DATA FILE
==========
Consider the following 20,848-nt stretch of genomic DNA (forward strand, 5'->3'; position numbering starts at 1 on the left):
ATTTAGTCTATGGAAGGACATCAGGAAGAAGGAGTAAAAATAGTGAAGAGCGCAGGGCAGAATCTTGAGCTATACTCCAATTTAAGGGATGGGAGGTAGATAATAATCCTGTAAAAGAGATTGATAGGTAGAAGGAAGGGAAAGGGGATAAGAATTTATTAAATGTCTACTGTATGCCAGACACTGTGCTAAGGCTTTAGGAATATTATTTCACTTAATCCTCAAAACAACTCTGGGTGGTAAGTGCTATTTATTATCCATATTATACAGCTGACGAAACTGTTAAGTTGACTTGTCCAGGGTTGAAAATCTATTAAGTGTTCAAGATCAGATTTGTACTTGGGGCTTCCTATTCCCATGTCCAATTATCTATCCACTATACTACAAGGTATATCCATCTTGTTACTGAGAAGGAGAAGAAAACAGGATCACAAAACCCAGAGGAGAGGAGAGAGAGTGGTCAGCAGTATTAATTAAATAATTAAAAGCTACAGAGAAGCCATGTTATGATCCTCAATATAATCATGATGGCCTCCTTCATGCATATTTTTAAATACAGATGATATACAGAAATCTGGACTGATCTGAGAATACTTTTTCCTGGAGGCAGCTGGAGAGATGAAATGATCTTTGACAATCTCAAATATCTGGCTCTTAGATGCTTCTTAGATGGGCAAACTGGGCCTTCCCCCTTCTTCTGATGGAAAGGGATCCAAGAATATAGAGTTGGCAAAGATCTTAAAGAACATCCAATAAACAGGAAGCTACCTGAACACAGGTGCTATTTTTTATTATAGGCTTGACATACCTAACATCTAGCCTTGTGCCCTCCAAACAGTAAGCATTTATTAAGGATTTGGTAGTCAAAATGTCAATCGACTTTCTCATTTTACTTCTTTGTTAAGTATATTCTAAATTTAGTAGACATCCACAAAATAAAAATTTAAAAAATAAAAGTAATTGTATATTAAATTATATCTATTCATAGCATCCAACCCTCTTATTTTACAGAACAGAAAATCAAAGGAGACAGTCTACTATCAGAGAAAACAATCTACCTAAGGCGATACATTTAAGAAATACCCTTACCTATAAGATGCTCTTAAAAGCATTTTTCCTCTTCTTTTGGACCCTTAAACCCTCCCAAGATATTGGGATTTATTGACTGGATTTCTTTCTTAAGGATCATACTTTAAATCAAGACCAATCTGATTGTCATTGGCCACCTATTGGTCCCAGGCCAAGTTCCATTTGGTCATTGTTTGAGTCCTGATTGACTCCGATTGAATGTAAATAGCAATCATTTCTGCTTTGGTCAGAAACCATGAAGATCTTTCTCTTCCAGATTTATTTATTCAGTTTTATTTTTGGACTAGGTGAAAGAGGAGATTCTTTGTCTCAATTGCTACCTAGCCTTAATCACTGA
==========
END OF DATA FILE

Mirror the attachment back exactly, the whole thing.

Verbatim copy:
Consider the following 20,848-nt stretch of genomic DNA (forward strand, 5'->3'; position numbering starts at 1 on the left):
ATTTAGTCTATGGAAGGACATCAGGAAGAAGGAGTAAAAATAGTGAAGAGCGCAGGGCAGAATCTTGAGCTATACTCCAATTTAAGGGATGGGAGGTAGATAATAATCCTGTAAAAGAGATTGATAGGTAGAAGGAAGGGAAAGGGGATAAGAATTTATTAAATGTCTACTGTATGCCAGACACTGTGCTAAGGCTTTAGGAATATTATTTCACTTAATCCTCAAAACAACTCTGGGTGGTAAGTGCTATTTATTATCCATATTATACAGCTGACGAAACTGTTAAGTTGACTTGTCCAGGGTTGAAAATCTATTAAGTGTTCAAGATCAGATTTGTACTTGGGGCTTCCTATTCCCATGTCCAATTATCTATCCACTATACTACAAGGTATATCCATCTTGTTACTGAGAAGGAGAAGAAAACAGGATCACAAAACCCAGAGGAGAGGAGAGAGAGTGGTCAGCAGTATTAATTAAATAATTAAAAGCTACAGAGAAGCCATGTTATGATCCTCAATATAATCATGATGGCCTCCTTCATGCATATTTTTAAATACAGATGATATACAGAAATCTGGACTGATCTGAGAATACTTTTTCCTGGAGGCAGCTGGAGAGATGAAATGATCTTTGACAATCTCAAATATCTGGCTCTTAGATGCTTCTTAGATGGGCAAACTGGGCCTTCCCCCTTCTTCTGATGGAAAGGGATCCAAGAATATAGAGTTGGCAAAGATCTTAAAGAACATCCAATAAACAGGAAGCTACCTGAACACAGGTGCTATTTTTTATTATAGGCTTGACATACCTAACATCTAGCCTTGTGCCCTCCAAACAGTAAGCATTTATTAAGGATTTGGTAGTCAAAATGTCAATCGACTTTCTCATTTTACTTCTTTGTTAAGTATATTCTAAATTTAGTAGACATCCACAAAATAAAAATTTAAAAAATAAAAGTAATTGTATATTAAATTATATCTATTCATAGCATCCAACCCTCTTATTTTACAGAACAGAAAATCAAAGGAGACAGTCTACTATCAGAGAAAACAATCTACCTAAGGCGATACATTTAAGAAATACCCTTACCTATAAGATGCTCTTAAAAGCATTTTTCCTCTTCTTTTGGACCCTTAAACCCTCCCAAGATATTGGGATTTATTGACTGGATTTCTTTCTTAAGGATCATACTTTAAATCAAGACCAATCTGATTGTCATTGGCCACCTATTGGTCCCAGGCCAAGTTCCATTTGGTCATTGTTTGAGTCCTGATTGACTCCGATTGAATGTAAATAGCAATCATTTCTGCTTTGGTCAGAAACCATGAAGATCTTTCTCTTCCAGATTTATTTATTCAGTTTTATTTTTGGACTAGGTGAAAGAGGAGATTCTTTGTCTCAATTGCTACCTAGCCTTAATCACTGA